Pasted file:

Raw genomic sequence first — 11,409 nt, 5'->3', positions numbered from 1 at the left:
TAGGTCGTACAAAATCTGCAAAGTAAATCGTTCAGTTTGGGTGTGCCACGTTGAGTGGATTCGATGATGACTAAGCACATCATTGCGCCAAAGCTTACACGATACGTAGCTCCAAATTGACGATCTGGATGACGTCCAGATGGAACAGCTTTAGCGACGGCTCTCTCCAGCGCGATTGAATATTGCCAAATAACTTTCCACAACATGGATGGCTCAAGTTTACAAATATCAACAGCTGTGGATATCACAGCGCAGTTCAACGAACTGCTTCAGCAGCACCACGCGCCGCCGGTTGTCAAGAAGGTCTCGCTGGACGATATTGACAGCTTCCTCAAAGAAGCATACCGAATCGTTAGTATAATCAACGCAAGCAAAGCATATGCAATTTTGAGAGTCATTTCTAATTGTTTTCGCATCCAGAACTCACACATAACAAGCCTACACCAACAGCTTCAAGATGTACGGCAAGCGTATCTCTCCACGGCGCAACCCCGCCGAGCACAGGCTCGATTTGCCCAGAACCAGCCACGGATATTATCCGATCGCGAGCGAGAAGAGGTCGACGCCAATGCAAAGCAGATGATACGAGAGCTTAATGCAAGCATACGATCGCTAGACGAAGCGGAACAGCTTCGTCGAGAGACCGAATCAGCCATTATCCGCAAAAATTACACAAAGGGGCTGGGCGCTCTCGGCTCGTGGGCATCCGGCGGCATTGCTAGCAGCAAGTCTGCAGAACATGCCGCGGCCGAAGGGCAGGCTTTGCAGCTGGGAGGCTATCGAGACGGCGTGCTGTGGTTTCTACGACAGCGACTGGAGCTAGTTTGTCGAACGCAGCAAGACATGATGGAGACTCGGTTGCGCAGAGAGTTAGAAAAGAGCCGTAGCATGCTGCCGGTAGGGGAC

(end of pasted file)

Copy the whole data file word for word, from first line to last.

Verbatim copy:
Raw genomic sequence first — 11,409 nt, 5'->3', positions numbered from 1 at the left:
TAGGTCGTACAAAATCTGCAAAGTAAATCGTTCAGTTTGGGTGTGCCACGTTGAGTGGATTCGATGATGACTAAGCACATCATTGCGCCAAAGCTTACACGATACGTAGCTCCAAATTGACGATCTGGATGACGTCCAGATGGAACAGCTTTAGCGACGGCTCTCTCCAGCGCGATTGAATATTGCCAAATAACTTTCCACAACATGGATGGCTCAAGTTTACAAATATCAACAGCTGTGGATATCACAGCGCAGTTCAACGAACTGCTTCAGCAGCACCACGCGCCGCCGGTTGTCAAGAAGGTCTCGCTGGACGATATTGACAGCTTCCTCAAAGAAGCATACCGAATCGTTAGTATAATCAACGCAAGCAAAGCATATGCAATTTTGAGAGTCATTTCTAATTGTTTTCGCATCCAGAACTCACACATAACAAGCCTACACCAACAGCTTCAAGATGTACGGCAAGCGTATCTCTCCACGGCGCAACCCCGCCGAGCACAGGCTCGATTTGCCCAGAACCAGCCACGGATATTATCCGATCGCGAGCGAGAAGAGGTCGACGCCAATGCAAAGCAGATGATACGAGAGCTTAATGCAAGCATACGATCGCTAGACGAAGCGGAACAGCTTCGTCGAGAGACCGAATCAGCCATTATCCGCAAAAATTACACAAAGGGGCTGGGCGCTCTCGGCTCGTGGGCATCCGGCGGCATTGCTAGCAGCAAGTCTGCAGAACATGCCGCGGCCGAAGGGCAGGCTTTGCAGCTGGGAGGCTATCGAGACGGCGTGCTGTGGTTTCTACGACAGCGACTGGAGCTAGTTTGTCGAACGCAGCAAGACATGATGGAGACTCGGTTGCGCAGAGAGTTAGAAAAGAGCCGTAGCATGCTGCCGGTAGGGGAC